Papua New Guinea Education Secretary Warns Schools Not To Charge Fees

Kombra says schools who violate Tuition Fee Free policy will be disciplines

By Grace Auka Salmang and Lynette Kil

PORT MORESBY, Papua New Guinea (PNG Post-Courier, Jan. 31, 2017) – Schools covered by the Tuition Fee Free (TFF) Education Policy will be disciplined for charging enrolment fees, Education Secretary Uke Kombra warned again yesterday. As schools nationwide opened to a slow start yesterday for the 2017 school year for thousands of children, Dr Kombra renewed his warning that schools would be disciplined for defiance of lawful Government directive. He said that the Government through a National Executive Council decision directed in no uncertain terms that no fees of any sort relating to student enrolment be imposed upon parents.

"In line with the NEC decision, I have issued circular instructions; 2/16 and 2/17 in 2016 and 2017.

"Still, reports are coming in that a number of schools are imposing fees, including withholding certificates to collect so called outstanding fees from parents. That is uncalled for."

"The Department of Education will immediately suspend and investigate the head teacher of the school found to be charging fees.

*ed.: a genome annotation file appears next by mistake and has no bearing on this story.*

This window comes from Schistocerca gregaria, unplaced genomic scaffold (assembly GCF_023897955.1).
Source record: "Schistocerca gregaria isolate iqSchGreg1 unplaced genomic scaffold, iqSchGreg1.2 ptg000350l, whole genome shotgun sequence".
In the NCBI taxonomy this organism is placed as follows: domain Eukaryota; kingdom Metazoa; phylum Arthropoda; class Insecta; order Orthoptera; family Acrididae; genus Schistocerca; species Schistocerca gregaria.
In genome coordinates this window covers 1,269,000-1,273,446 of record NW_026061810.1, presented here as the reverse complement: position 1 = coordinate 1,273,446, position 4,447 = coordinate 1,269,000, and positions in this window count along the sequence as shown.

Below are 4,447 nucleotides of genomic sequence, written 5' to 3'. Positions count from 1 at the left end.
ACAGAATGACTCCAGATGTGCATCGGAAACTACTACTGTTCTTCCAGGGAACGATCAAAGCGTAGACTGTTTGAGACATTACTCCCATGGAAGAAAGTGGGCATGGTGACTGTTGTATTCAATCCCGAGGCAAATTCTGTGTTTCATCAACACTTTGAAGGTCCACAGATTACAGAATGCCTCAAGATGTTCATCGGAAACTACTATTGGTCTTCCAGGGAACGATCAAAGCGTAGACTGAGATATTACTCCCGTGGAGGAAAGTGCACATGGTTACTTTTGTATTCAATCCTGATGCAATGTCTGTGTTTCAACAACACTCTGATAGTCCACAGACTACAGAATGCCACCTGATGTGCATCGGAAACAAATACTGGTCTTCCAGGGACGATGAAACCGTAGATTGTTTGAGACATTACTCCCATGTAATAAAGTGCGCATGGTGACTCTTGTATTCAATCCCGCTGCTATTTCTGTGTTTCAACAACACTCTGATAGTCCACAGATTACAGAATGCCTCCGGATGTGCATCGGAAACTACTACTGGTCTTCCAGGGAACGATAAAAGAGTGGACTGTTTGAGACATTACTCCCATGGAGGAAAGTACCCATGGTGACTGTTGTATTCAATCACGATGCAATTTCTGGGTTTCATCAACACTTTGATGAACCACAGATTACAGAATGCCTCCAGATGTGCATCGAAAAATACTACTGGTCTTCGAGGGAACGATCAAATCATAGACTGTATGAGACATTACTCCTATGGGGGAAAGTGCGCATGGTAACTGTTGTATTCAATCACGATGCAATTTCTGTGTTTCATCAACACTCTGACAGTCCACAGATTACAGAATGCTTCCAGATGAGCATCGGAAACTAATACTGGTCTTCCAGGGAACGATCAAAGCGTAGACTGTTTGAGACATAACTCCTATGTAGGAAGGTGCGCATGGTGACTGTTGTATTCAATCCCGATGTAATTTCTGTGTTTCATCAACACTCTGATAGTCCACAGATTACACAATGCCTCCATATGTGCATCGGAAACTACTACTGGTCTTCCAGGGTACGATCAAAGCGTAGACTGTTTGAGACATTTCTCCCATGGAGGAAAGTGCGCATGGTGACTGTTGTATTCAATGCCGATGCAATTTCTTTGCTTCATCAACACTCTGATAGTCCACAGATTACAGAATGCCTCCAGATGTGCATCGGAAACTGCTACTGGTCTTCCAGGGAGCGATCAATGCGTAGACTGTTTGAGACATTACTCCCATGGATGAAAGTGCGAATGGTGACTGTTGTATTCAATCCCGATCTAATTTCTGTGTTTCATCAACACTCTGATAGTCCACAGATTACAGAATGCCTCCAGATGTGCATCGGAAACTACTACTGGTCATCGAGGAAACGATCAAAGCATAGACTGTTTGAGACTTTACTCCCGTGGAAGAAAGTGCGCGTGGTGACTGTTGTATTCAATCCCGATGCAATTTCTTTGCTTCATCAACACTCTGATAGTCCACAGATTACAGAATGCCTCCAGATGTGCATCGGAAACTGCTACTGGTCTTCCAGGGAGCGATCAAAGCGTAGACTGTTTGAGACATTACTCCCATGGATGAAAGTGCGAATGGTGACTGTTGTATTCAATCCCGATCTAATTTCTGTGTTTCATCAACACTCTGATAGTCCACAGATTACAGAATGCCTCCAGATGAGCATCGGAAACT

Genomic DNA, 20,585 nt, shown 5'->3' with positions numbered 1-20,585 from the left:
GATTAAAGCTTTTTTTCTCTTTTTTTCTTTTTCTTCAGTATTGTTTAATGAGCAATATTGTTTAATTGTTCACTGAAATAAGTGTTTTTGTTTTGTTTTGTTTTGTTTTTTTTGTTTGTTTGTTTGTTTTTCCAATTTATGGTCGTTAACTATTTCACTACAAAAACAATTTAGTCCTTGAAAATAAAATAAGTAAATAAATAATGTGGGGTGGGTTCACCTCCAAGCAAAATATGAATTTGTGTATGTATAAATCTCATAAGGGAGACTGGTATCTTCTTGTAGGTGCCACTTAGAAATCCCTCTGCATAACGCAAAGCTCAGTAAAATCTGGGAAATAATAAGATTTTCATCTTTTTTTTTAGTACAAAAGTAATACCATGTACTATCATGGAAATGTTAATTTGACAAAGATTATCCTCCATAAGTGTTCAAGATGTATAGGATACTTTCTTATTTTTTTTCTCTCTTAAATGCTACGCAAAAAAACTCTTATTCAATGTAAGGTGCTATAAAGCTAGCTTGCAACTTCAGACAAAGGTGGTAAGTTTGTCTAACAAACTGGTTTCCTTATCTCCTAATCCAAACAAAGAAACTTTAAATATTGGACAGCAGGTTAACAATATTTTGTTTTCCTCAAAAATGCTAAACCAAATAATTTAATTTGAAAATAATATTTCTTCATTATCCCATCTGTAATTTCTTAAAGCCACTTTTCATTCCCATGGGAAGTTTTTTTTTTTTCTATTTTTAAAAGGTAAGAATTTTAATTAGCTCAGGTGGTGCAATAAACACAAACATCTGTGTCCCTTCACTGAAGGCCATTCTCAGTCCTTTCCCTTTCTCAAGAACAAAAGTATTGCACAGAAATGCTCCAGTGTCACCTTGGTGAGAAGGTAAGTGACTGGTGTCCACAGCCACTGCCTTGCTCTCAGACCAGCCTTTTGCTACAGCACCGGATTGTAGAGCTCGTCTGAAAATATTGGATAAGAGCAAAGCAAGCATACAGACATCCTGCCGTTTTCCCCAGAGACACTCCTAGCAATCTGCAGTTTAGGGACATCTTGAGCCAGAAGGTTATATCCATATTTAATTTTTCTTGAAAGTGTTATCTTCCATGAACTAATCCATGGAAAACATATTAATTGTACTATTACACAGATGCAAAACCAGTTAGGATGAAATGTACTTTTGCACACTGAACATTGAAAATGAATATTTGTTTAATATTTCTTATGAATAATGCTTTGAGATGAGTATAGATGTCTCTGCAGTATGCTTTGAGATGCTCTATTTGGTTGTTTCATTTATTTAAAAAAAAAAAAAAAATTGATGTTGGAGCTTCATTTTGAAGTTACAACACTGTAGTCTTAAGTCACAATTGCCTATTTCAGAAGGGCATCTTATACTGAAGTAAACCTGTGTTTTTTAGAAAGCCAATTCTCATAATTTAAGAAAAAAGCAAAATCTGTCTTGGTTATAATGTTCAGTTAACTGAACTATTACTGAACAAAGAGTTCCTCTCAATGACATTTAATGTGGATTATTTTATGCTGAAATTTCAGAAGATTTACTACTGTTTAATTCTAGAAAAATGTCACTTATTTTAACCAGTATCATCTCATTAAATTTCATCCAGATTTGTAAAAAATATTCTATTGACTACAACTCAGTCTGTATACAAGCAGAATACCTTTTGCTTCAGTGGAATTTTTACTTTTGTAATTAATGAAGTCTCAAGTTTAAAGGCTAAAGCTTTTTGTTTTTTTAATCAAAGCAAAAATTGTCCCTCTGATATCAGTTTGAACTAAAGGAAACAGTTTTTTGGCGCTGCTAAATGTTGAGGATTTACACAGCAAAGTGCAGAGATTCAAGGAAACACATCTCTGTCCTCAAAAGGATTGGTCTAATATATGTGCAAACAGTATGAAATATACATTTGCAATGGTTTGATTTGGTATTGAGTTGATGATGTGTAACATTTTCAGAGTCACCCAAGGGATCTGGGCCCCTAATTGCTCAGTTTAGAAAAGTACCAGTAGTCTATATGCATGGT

"At the same time, the TFF payment for the school will be withheld until such time the investigations are completed and the findings are presented to the Department to decide on which action to be taken.

"School boards will also be suspended if they do not comply accordingly.

"The full support of provincial education boards and provincial education advisers is required to ensure the government’s policy on TFF education is implemented," he said. The department has established hotline numbers for each region which parents or guardians can use to call and report schools that are charging fees.

  • Southern 73327048;
  • NGI 72239926;
  • Highlands 70735658,
  • Momase 70835454;

The email address is [email protected]

"School inspectors are instructed to monitor and take appropriate actions where required," Dr Kombra warned.

In Port Moresby, most government schools started at a slow pace.

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